People usually take out secured loan debt to raise large sums of money to pay for more significant purchases like a car or a home renovation.
However, you will only be able to take out this type of loan if you secure it against an asset such as a house or car.
Securing a loan against valuable assets carries a significant amount of risk because if you fail to make your loan repayments, your lender can force you to sell your asset or take it away to recover the money which is owed to them
How does a secured loan work? What happens when you are unable to make payments on your secured loan debt? If you find yourself unable to make your payments on your secured loan, read our comprehensive guide as we talk you through what a secured loan is.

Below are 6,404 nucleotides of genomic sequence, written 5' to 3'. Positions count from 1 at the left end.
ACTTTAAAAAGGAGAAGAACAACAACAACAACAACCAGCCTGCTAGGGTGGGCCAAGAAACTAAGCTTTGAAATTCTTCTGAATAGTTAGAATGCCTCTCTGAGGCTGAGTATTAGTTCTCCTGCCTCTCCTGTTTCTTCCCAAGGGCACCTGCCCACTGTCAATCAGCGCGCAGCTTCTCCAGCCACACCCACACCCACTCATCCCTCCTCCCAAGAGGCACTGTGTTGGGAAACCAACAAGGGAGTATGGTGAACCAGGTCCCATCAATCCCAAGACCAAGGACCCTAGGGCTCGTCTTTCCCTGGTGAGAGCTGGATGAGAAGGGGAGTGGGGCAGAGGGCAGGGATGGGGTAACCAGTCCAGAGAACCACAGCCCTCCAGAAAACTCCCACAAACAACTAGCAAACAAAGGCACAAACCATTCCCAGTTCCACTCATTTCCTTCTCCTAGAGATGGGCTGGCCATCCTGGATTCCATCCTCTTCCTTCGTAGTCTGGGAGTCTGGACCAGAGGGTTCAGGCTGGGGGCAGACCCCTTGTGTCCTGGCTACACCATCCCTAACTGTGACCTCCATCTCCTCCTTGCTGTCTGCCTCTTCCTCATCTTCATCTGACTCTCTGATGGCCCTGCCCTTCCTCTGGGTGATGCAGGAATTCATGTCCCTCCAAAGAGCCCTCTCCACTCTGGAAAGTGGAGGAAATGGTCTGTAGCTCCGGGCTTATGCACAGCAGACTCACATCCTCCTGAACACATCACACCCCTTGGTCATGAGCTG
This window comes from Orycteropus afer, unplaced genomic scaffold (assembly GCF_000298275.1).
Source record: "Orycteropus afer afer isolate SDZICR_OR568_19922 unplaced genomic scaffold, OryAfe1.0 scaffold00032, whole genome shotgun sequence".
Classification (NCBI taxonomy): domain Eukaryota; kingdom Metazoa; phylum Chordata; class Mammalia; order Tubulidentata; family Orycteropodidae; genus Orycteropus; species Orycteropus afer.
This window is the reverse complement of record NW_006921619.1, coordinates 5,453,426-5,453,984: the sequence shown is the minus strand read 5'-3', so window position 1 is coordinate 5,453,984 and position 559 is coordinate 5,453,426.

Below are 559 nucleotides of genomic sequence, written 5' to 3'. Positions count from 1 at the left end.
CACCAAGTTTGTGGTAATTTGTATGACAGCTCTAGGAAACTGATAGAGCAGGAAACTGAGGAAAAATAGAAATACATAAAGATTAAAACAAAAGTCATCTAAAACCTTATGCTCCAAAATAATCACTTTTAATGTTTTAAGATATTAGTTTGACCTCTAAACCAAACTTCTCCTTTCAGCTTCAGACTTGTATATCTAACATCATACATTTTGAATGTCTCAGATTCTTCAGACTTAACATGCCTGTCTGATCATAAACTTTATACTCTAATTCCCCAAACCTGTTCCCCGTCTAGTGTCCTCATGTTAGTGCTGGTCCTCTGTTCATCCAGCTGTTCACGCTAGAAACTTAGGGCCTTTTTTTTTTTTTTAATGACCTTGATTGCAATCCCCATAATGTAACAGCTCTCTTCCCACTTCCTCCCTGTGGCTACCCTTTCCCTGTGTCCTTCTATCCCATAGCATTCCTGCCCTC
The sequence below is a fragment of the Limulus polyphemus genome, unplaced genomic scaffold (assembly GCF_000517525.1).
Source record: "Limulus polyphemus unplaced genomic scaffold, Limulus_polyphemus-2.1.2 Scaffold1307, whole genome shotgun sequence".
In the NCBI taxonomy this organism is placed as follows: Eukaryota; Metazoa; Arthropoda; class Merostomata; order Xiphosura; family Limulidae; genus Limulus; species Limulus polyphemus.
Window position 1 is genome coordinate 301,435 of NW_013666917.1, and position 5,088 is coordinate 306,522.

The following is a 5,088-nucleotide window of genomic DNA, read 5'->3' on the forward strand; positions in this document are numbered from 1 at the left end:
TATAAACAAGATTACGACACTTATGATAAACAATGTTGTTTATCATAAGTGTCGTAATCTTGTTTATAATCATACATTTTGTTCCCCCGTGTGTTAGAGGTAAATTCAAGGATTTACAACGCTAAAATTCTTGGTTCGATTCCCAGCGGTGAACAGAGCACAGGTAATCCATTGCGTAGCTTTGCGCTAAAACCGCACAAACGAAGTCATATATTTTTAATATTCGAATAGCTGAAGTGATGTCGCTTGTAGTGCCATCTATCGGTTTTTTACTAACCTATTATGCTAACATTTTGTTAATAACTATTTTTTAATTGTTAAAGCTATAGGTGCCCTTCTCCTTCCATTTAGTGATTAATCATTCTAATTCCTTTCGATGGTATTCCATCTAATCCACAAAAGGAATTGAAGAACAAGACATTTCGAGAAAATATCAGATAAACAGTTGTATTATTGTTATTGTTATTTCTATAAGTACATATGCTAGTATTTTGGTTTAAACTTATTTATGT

What is a secured loan debt?
A secured loan is a loan you take out with a lender, but you use your assets, such as your home or car, as security if things go wrong. Secured loans are sometimes referred to as homeowner loans as generally, your house is used as collateral when taking out these loans.
However, if things go wrong, then it is your lender that prospers. If you don’t or can’t pay back your loan, then your lender can take legal action to sell your home and take your money.
This is why secured loans are seen as a risky option; however, people are often attracted by some of the benefits that secured loans offer.
What are the benefits of taking out a secured loan debt?
Most debt experts advise you only to take out a secured loan if it is the last resort, as often the risks outweigh the benefits. Here are some below:
You can borrow more
Depending on how much of your home you own and how much your home is worth, a lender could offer you £100,000 or more in secured loan borrowing. Having that amount of cash injection could potentially be life-changing for some people.